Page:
Mechanics Seminar, MIT
Monday, November 29, 2004
4-5pm in room 3-370
Title: The Dynamics of Random Packings in Granular Flow
Speaker: Martin Z. Bazant (Mathematics, MIT)
Abstract:
How do random packings flow? Dilute ``packings'' (gases) flow by the
accumulated effect of independent, random collisions. Dense, ordered
packings (crystals) flow collectively via the motion of defects, such
as vacancies, interstitials, and dislocations. Similarly, existing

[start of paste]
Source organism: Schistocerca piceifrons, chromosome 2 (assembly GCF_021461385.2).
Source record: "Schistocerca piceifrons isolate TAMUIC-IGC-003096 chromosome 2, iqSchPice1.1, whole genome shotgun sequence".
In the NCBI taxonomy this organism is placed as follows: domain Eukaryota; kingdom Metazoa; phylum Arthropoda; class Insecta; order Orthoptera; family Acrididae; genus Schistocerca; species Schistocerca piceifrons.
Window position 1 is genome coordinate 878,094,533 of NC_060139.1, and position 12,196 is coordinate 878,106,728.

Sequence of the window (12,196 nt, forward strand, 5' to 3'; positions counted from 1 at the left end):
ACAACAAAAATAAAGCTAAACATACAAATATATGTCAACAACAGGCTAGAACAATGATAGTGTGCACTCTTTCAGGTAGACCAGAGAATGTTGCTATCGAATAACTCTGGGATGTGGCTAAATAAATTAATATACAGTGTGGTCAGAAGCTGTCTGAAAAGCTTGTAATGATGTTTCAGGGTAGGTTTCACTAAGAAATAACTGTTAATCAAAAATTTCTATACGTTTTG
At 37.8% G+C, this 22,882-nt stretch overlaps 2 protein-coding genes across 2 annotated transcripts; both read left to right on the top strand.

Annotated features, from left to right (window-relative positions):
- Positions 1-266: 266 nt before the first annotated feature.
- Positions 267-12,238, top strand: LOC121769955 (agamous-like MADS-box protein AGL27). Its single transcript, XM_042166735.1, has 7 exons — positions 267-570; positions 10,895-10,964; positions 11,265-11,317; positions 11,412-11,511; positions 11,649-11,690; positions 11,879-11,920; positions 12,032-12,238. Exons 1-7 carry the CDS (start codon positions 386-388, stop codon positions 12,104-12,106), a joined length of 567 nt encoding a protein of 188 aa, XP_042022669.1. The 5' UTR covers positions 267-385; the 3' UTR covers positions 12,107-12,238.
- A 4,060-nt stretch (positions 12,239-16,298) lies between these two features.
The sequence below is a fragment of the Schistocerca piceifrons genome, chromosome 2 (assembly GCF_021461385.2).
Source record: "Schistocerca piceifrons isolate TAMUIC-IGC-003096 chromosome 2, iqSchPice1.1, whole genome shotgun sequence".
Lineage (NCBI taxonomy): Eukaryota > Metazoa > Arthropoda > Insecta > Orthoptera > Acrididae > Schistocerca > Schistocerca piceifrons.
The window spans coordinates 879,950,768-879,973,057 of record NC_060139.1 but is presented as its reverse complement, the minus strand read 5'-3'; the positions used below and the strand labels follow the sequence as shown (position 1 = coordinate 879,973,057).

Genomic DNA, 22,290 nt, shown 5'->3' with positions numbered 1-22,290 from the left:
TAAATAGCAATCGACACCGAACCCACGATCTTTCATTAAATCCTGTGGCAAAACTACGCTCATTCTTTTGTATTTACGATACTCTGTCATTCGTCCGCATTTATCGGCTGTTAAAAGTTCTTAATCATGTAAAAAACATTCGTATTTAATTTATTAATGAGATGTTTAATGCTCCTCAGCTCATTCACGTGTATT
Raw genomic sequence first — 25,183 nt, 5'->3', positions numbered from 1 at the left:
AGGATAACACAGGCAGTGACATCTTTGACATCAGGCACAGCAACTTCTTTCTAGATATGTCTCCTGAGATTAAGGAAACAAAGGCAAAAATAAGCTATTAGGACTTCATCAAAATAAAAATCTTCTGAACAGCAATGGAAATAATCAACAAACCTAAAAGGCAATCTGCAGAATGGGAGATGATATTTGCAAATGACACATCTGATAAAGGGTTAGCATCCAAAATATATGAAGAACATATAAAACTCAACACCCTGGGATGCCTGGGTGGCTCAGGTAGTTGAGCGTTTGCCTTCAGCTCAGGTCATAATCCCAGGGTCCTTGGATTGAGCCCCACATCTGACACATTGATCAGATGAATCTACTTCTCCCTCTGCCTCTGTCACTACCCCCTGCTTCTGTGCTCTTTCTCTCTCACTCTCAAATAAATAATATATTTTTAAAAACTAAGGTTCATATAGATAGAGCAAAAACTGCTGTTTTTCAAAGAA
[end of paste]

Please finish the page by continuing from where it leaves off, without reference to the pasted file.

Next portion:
theories of the dense, disordered packings in granular drainage are
based on either gas-like inelastic collisions or crystal-like void
diffusion, but experiments show that a fundamentally different
approach is needed. Here, we propose that dense random packings flow
cooperatively in response to diffusing ``spots'' of free volume. The
Spot Model is very simple to simulate and may be analyzed in the
continuum limit (via a non-local stochastic differential
equation). With only a few fitting parameters, it predicts the mean
flow, spatial velocity correlations, cage breaking, diffusion, and
packing structure, in good agreement with experiments and molecular
dynamics simulations. The results suggest that flowing random packings
have a universal structural features.